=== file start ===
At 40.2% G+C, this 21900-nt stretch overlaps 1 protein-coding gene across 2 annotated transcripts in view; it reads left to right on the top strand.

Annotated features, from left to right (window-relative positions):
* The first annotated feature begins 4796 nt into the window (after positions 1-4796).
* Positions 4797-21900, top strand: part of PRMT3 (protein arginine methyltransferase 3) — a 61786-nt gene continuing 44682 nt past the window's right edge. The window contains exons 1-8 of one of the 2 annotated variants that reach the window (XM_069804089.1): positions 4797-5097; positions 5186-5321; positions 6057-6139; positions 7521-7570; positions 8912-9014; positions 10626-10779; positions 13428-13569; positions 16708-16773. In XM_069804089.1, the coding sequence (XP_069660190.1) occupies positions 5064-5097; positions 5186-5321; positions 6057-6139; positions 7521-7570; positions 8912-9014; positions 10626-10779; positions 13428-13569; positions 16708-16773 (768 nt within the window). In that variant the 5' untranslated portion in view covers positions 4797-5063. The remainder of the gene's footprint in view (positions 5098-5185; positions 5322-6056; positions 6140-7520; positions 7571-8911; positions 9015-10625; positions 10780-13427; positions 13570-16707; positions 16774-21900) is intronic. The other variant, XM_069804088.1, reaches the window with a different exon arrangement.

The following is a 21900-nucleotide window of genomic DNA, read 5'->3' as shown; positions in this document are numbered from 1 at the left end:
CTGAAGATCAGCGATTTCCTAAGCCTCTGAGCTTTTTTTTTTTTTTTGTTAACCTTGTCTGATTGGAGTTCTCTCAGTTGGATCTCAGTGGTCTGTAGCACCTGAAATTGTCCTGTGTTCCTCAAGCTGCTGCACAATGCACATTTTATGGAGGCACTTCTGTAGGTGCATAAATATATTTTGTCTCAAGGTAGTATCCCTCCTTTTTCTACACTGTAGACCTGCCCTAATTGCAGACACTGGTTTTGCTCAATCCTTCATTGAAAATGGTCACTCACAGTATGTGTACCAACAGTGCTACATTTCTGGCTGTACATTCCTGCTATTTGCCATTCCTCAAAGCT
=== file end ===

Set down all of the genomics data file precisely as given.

At 40.2% G+C, this 21900-nt stretch overlaps 1 protein-coding gene across 2 annotated transcripts in view; it reads left to right on the top strand.

Annotated features, from left to right (window-relative positions):
* The first annotated feature begins 4796 nt into the window (after positions 1-4796).
* Positions 4797-21900, top strand: part of PRMT3 (protein arginine methyltransferase 3) — a 61786-nt gene continuing 44682 nt past the window's right edge. The window contains exons 1-8 of one of the 2 annotated variants that reach the window (XM_069804089.1): positions 4797-5097; positions 5186-5321; positions 6057-6139; positions 7521-7570; positions 8912-9014; positions 10626-10779; positions 13428-13569; positions 16708-16773. In XM_069804089.1, the coding sequence (XP_069660190.1) occupies positions 5064-5097; positions 5186-5321; positions 6057-6139; positions 7521-7570; positions 8912-9014; positions 10626-10779; positions 13428-13569; positions 16708-16773 (768 nt within the window). In that variant the 5' untranslated portion in view covers positions 4797-5063. The remainder of the gene's footprint in view (positions 5098-5185; positions 5322-6056; positions 6140-7520; positions 7571-8911; positions 9015-10625; positions 10780-13427; positions 13570-16707; positions 16774-21900) is intronic. The other variant, XM_069804088.1, reaches the window with a different exon arrangement.

The following is a 21900-nucleotide window of genomic DNA, read 5'->3' as shown; positions in this document are numbered from 1 at the left end:
CTGAAGATCAGCGATTTCCTAAGCCTCTGAGCTTTTTTTTTTTTTTTGTTAACCTTGTCTGATTGGAGTTCTCTCAGTTGGATCTCAGTGGTCTGTAGCACCTGAAATTGTCCTGTGTTCCTCAAGCTGCTGCACAATGCACATTTTATGGAGGCACTTCTGTAGGTGCATAAATATATTTTGTCTCAAGGTAGTATCCCTCCTTTTTCTACACTGTAGACCTGCCCTAATTGCAGACACTGGTTTTGCTCAATCCTTCATTGAAAATGGTCACTCACAGTATGTGTACCAACAGTGCTACATTTCTGGCTGTACATTCCTGCTATTTGCCATTCCTCAAAGCT